Investors often know they should use index funds, but still need the specific asset allocation for their risk profile.
Why should clients seek out investable benchmarks?
Jason Laurie, Altair Advisers, 6/4/14
Benchmarks are fundamental measuring tools that gauge the relative performance of securities, investment managers and portfolios. They help answer the question, “How are my investments performing?” Yet despite their importance, they often have inherent shortcomings that can make them less than optimal for evaluating performance.
One of the most significant flaws is that indexes, not index funds, are widely used as benchmarks to compare performance. That may seem like a distinction without a difference, but it is not. Indexes are theoretical; they represent a group of securities without any costs and free from all the practicalities of implementing a portfolio, whereas, index funds are the real thing. Not surprisingly, the performance of an actual index fund may differ considerably from that of the index benchmark it is attempting to replicate.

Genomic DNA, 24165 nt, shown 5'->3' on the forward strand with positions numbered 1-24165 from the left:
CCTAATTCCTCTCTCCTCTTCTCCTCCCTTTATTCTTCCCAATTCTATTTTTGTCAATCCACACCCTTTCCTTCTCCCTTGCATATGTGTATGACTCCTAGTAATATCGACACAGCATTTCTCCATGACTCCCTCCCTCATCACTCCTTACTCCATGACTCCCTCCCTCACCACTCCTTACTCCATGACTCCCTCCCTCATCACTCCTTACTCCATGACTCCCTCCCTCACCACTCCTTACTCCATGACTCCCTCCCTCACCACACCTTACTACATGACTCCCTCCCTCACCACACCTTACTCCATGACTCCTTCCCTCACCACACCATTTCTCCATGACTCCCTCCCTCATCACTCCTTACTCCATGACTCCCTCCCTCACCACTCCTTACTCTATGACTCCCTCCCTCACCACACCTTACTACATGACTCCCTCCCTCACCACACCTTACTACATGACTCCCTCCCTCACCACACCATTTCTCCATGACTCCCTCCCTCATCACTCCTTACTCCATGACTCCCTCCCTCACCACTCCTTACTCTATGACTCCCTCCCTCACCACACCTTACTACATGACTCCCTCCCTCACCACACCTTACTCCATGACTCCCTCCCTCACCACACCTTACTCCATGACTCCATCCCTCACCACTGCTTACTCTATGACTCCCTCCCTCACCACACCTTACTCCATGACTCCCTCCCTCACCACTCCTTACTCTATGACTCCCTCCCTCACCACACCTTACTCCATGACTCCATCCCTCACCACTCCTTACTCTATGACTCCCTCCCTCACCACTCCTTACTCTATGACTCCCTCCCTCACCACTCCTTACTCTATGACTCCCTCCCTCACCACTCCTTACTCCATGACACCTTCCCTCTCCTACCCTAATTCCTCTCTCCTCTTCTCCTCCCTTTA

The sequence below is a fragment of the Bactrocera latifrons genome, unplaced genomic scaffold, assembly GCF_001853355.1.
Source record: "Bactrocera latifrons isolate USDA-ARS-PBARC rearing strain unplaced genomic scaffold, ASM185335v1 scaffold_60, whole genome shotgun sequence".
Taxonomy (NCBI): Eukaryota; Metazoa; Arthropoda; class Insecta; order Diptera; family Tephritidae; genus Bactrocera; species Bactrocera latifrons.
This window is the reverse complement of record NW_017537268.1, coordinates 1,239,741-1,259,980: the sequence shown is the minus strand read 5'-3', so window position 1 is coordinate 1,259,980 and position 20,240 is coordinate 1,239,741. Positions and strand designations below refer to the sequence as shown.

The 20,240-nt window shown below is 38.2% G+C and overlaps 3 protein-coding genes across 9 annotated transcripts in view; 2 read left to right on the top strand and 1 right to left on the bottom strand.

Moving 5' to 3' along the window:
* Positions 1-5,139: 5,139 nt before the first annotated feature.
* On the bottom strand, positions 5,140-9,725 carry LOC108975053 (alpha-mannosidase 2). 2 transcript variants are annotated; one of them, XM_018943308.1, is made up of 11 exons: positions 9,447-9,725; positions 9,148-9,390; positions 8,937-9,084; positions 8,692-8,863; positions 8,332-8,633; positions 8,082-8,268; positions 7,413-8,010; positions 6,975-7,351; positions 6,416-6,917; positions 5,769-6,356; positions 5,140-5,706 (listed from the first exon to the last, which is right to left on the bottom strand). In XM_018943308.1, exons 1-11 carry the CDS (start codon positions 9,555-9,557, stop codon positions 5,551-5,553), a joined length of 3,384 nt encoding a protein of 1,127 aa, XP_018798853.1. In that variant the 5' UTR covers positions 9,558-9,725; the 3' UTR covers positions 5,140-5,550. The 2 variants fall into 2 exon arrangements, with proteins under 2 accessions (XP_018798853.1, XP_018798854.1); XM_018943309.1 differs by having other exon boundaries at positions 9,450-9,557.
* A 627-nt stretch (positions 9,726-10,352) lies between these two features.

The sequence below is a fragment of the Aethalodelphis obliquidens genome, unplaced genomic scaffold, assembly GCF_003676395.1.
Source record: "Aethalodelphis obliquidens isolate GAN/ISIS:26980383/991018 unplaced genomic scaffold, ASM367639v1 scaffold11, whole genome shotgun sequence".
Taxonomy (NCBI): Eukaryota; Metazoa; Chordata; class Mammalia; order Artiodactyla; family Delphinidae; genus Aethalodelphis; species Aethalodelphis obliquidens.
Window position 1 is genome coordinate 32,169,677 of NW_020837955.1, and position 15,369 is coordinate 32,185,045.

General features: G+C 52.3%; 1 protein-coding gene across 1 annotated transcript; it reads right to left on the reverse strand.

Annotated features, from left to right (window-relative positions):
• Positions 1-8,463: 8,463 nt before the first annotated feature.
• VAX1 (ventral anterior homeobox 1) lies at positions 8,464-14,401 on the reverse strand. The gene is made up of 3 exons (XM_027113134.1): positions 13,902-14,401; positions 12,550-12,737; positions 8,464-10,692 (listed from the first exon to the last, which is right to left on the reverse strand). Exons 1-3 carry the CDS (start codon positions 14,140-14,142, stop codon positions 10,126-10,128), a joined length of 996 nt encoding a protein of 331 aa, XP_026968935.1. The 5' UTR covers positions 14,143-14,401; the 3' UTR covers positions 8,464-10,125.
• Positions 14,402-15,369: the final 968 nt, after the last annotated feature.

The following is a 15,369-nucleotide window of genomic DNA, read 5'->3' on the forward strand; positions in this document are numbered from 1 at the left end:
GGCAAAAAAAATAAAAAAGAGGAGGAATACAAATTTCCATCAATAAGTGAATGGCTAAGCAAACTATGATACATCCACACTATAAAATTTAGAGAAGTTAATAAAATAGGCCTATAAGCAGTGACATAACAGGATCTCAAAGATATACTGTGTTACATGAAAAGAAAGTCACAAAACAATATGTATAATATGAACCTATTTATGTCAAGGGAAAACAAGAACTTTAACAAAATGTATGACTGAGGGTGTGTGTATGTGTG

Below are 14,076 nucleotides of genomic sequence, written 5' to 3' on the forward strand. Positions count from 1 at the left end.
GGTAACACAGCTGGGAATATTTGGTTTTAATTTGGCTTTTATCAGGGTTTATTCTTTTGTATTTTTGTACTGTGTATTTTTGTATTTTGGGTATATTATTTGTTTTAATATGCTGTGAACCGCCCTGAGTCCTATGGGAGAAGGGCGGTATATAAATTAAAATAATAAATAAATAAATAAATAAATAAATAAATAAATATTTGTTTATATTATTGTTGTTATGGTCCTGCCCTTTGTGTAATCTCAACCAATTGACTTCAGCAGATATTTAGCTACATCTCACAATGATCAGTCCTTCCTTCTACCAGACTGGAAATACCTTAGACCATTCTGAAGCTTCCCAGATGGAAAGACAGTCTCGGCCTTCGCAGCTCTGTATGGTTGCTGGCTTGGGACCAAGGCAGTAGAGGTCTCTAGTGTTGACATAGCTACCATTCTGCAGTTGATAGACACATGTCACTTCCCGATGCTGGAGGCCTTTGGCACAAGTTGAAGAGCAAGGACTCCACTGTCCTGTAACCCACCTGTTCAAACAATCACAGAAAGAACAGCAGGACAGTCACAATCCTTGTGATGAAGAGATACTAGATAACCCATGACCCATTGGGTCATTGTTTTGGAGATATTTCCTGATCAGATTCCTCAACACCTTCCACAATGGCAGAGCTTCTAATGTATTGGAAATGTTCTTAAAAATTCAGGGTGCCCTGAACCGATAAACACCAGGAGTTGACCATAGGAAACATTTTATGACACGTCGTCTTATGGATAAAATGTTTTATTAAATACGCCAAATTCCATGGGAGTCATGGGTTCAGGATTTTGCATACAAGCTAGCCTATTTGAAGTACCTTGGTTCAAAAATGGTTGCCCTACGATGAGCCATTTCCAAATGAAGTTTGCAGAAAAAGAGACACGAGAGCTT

So why aren’t investable benchmarks the norm? Blame habit and practicality. It has long been good enough to select an index based only on whether it best represents the active manager’s investment style and not on the practical implications of investing in the index. Also, it can be difficult to identify funds that accurately replicate many of the widely used indexes. Thus even the term “investable benchmark” is not widely used in the investment world.
But that world is changing.
The CFA Institute, a global association of investment professionals, notes in its guidelines that a tenet of investing fundamentals is to have benchmarks that, among many other characteristics, are investable—a crucially important property but perhaps the hardest to achieve. In other words, it should be possible to forgo an active manager and simply invest in the benchmark.
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